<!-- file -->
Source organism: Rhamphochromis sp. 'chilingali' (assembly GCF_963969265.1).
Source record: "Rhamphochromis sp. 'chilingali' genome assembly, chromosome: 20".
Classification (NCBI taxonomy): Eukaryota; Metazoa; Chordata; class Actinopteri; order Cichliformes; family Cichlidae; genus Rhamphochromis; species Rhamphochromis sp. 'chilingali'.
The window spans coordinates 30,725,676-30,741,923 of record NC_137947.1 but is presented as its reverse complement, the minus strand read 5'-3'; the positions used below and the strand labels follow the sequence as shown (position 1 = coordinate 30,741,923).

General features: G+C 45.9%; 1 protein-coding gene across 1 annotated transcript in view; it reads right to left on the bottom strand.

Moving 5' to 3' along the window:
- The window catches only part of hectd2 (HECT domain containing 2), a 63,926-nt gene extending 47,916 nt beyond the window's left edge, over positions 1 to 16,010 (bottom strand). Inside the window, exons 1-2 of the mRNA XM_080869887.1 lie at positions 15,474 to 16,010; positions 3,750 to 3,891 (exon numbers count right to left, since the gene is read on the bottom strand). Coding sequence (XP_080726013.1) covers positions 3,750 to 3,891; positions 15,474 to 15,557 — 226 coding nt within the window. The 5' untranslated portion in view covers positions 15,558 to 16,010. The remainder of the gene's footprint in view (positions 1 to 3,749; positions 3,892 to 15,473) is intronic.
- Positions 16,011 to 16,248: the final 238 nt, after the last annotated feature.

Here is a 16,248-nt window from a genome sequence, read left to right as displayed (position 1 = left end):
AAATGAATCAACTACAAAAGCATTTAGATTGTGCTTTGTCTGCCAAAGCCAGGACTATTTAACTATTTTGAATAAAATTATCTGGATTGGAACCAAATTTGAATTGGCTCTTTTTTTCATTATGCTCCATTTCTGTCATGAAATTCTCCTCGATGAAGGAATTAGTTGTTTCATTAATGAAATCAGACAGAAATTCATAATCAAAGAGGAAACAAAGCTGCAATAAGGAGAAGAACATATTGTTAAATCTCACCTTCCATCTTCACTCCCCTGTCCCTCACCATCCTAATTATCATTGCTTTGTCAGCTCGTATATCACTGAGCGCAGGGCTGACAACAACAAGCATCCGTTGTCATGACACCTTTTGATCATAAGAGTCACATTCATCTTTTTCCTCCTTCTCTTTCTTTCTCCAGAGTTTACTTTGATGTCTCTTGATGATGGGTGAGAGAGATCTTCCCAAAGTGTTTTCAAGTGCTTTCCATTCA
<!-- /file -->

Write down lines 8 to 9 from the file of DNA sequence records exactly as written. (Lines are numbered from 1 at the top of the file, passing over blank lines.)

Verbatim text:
- Positions 16,011 to 16,248: the final 238 nt, after the last annotated feature.

Here is a 16,248-nt window from a genome sequence, read left to right as displayed (position 1 = left end):